Saturday, September 3, 2011

GOVERNMENTS' BROWN FARM FIASCO

A joint county- and city-made fiasco at Brown Farm, city-owned and –operated county land between El Camino Real and Spitz Avenue, north of Cedardale Loop, features government mismanagement from top to bottom. Everything about this floodwater control project explains growing distrust of, and anger at, government for failing to manage resources and projects to serve the public. In this case, the county wasted $75,000, the city about $7,500; degraded conditions on 25 acres of public land by ignoring and thus violating relevant laws; and increased heath risks to thousands of county and city children and adults.

In 1991, the county prepared a flood-control plan for this area but shelved it for lack of funds to implement it. Later, the city bought the land. In 2011, when it received funds, the county pulled the plan off the shelf, secured right of entry from the city, and implemented the plan to enlarge berms and holding ponds.

In a modern-day inversion of the story of Rip Van Winkle, who awoke to a changed world, county and city acted as if nothing had changed in 20 years. In 1991, neither development on adjacent land south of Brown Farm nor West Nile Virus existed; by 2011, they did. But no one in county or city government consulted nearby residents, reviewed or revised the plan, or considered whether changed circumstances rendered the plan obsolete because of the risks of storing so much water, capable of breeding mosquitos, so close to so many people.

Indeed, no one in county or city government knew the magnitude of the risks: how many residents live, work, or drive, and what city or county facilities lie, within the three-mile radius of mosquitos’ range from their hatch. According to the 2010 census, 68,000 people live within this area; probably tens of thousands more drive every day into or through this area. In-range facilities include several elementary and middle schools, Mayfield High School, health and senior centers, and, ironically, City Hall. Yet no one in city or county government considered that larger holding basins and a later additional one perpetuated and augmented a known health hazard.

But everyone in county and city government considered preventing flood damage to property but not protecting citizens from disease or death. Of course, in the usual double-standardism of government, the city has a law on West Nile Virus which requires citizens to eliminate standing water in, among others, flower pot saucers and birdbaths, or face a penalty of up to $500 and 90 days in jail. But it does not enforce the law on identified violators.

County and city crews incompetently executed on-site work despite taking short-cuts contravening applicable laws. The plan called for a 60-foot-wide berm; the county built an 80-foot-wide one—wasting effort, time, and money; and requiring on-site excavation of a large, shallow basin for the necessary soil. The county strip-cleared the land, destroyed vegetation, ruined habitat, killed wildlife, and created a dustbowl and an eyesore. It neither planned nor budgeted for land restoration or reseeding. The city, in widening two trenches connecting holding basins, made them run uphill; after returning to correct the grade, it left them still running uphill. No one supervised any government or contractor work.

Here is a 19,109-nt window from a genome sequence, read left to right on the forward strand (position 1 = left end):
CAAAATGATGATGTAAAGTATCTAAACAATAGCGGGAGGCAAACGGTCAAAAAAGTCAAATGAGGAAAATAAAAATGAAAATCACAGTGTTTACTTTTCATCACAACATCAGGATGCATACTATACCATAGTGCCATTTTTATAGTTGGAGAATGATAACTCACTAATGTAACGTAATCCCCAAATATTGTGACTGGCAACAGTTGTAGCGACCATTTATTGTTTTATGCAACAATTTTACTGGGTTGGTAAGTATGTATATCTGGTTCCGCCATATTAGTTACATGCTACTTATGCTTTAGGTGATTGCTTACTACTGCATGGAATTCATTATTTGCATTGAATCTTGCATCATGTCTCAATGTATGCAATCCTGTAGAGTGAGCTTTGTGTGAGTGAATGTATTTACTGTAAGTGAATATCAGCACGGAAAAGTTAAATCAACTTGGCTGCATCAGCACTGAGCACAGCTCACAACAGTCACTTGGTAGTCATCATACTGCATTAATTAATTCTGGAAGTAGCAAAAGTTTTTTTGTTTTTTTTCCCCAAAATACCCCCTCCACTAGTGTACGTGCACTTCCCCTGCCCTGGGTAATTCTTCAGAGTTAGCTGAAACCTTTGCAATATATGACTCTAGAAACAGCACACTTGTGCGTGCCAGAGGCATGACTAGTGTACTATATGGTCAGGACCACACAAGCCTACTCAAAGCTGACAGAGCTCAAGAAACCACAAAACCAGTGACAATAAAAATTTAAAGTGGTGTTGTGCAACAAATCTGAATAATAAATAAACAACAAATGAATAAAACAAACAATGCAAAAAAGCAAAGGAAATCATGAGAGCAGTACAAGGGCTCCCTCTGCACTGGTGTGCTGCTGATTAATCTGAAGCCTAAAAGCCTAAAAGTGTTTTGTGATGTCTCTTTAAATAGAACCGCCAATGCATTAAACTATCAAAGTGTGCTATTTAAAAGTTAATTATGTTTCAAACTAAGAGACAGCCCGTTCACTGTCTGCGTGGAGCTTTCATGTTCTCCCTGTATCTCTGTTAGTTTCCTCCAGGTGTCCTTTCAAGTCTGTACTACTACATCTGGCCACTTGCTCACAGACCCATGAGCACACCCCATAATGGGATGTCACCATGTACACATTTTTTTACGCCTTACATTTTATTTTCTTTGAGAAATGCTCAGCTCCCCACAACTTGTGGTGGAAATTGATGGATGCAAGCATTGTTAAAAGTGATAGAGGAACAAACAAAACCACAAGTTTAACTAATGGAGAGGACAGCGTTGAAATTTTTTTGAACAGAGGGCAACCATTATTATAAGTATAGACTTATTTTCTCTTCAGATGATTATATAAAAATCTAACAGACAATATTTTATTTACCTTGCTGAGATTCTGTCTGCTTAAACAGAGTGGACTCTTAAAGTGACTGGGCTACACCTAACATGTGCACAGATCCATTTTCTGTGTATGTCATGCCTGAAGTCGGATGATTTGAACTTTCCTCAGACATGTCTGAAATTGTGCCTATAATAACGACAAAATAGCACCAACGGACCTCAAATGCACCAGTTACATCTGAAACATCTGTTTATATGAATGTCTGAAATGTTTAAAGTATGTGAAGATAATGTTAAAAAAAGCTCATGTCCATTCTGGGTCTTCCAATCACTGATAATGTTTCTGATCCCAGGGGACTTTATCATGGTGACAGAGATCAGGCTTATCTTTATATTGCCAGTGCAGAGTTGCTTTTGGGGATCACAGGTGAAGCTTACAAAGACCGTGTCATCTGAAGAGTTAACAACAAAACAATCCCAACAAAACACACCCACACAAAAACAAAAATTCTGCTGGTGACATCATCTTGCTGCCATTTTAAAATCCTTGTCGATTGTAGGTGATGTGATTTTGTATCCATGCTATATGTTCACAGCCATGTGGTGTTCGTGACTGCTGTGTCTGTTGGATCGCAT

(The pictures below, from top to bottom, show one "before" and two "after" pictures. The two at the top show much the same ground from roughly opposite angles; the one at the bottom shows one of the trenches running upgrade.)







Responding to complaints by nearby residents and after negotiations with them, the city agreed to reconfigure the site to make all water flow northward and to restore the site. Acting in bad faith, it funneled some water into a vegetated channel which runs uphill and stores water closer to more people, and directed the rest into the existing system. The city thus made an additional, entirely unnecessary, and harder-to-treat holding basin and wasted more money.

So the county and city created more problems than they solved. They increased risks to people; lied to, or dealt in bad faith with, citizens; wasted money; and turned green fields into a tan wasteland.

In another meeting, now with councilors and managers, the city agreed to promptly develop and implement a plan addressing residents’ concerns, ensuring their involvement, and establishing two-way communication. No resident not involved believed that the city would keep its word, do the right work, or do the work right. Three weeks later: no word, some work.

Distrust of government extends beyond residents witness to this fiasco, for good reasons. First, City Council spends too much time debating policies or laws, too little time ensuring their efficient implementation or enforcement. Second, city managers and department directors do not ensure efficient implementation or enforcement. Between erratic compliance with policies and laws, incompetent performance, dishonest communications, and avoidance of citizen participation, city government fails to serve the public interest. Citizens are justifiably distrustful, and many are righteously angry.

Whether the city remedies the Brown Farm fiasco, reforms its approach to public service, and rectifies its attitude toward the public remains to be seen. But, as the election approaches, candidates should address the issues of honest government and efficient management.


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